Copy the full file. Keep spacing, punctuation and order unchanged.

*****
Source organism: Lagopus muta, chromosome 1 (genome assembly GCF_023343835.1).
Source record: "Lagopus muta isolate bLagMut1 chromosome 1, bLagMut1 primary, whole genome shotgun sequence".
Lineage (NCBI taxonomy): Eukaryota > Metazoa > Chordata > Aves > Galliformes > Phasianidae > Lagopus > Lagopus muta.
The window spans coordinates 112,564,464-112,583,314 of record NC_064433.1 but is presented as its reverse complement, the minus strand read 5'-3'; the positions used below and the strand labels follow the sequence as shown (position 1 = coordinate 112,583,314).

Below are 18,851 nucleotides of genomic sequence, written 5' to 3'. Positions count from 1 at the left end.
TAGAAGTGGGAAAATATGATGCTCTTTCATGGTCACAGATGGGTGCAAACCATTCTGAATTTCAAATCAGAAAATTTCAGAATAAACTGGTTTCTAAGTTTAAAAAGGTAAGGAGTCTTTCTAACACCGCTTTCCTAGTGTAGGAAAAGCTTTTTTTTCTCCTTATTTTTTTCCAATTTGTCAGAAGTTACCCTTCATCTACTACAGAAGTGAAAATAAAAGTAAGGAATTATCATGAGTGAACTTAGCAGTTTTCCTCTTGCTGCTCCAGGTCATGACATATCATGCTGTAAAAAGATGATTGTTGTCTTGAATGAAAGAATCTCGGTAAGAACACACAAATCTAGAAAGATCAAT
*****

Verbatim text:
Source organism: Lagopus muta, chromosome 1 (genome assembly GCF_023343835.1).
Source record: "Lagopus muta isolate bLagMut1 chromosome 1, bLagMut1 primary, whole genome shotgun sequence".
Lineage (NCBI taxonomy): Eukaryota > Metazoa > Chordata > Aves > Galliformes > Phasianidae > Lagopus > Lagopus muta.
The window spans coordinates 112,564,464-112,583,314 of record NC_064433.1 but is presented as its reverse complement, the minus strand read 5'-3'; the positions used below and the strand labels follow the sequence as shown (position 1 = coordinate 112,583,314).

Below are 18,851 nucleotides of genomic sequence, written 5' to 3'. Positions count from 1 at the left end.
TAGAAGTGGGAAAATATGATGCTCTTTCATGGTCACAGATGGGTGCAAACCATTCTGAATTTCAAATCAGAAAATTTCAGAATAAACTGGTTTCTAAGTTTAAAAAGGTAAGGAGTCTTTCTAACACCGCTTTCCTAGTGTAGGAAAAGCTTTTTTTTCTCCTTATTTTTTTCCAATTTGTCAGAAGTTACCCTTCATCTACTACAGAAGTGAAAATAAAAGTAAGGAATTATCATGAGTGAACTTAGCAGTTTTCCTCTTGCTGCTCCAGGTCATGACATATCATGCTGTAAAAAGATGATTGTTGTCTTGAATGAAAGAATCTCGGTAAGAACACACAAATCTAGAAAGATCAAT